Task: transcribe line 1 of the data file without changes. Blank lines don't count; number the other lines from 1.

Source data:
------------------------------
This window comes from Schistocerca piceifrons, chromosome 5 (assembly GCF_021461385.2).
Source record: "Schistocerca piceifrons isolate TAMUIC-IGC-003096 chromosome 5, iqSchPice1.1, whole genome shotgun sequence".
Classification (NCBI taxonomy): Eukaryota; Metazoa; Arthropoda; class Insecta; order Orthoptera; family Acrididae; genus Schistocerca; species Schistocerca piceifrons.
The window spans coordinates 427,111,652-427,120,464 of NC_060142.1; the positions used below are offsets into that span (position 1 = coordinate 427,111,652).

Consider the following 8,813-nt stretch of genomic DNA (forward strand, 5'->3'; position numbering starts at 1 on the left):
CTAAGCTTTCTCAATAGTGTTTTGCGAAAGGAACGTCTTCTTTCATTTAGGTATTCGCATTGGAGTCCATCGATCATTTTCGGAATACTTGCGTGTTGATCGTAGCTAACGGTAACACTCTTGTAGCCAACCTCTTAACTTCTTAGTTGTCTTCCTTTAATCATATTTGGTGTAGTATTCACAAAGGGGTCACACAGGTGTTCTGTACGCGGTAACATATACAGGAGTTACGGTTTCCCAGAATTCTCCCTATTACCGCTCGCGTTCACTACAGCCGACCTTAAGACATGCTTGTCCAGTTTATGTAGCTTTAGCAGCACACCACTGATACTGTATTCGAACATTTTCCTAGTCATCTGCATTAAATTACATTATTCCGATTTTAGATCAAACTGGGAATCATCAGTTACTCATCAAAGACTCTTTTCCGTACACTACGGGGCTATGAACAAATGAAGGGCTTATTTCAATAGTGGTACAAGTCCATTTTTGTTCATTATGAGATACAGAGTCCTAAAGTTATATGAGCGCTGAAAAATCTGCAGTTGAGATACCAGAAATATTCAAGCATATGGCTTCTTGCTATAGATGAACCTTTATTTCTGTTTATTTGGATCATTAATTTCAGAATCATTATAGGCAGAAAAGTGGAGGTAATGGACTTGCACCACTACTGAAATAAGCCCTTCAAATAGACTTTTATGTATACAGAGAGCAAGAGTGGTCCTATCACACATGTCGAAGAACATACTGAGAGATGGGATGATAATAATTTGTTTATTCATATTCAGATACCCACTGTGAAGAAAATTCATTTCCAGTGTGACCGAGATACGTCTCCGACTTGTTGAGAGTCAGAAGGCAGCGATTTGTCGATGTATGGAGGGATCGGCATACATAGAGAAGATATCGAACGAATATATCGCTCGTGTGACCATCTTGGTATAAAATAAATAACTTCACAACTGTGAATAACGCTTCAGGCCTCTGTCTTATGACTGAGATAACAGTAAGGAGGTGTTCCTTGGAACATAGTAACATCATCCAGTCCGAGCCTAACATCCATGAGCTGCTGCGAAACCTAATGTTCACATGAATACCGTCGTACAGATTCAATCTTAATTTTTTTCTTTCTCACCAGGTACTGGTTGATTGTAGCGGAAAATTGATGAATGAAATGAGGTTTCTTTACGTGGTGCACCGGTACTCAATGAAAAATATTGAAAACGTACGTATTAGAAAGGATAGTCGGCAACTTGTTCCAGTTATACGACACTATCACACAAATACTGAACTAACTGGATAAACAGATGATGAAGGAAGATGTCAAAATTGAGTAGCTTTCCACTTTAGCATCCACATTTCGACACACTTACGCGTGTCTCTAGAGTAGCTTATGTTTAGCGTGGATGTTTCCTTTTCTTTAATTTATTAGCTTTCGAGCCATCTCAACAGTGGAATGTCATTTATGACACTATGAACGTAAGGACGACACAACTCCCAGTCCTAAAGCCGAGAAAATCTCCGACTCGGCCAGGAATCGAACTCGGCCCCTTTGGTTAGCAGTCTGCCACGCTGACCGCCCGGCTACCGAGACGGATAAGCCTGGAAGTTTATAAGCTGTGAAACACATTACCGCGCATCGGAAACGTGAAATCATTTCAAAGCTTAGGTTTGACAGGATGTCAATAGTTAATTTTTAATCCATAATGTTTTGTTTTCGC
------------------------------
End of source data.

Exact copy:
This window comes from Schistocerca piceifrons, chromosome 5 (assembly GCF_021461385.2).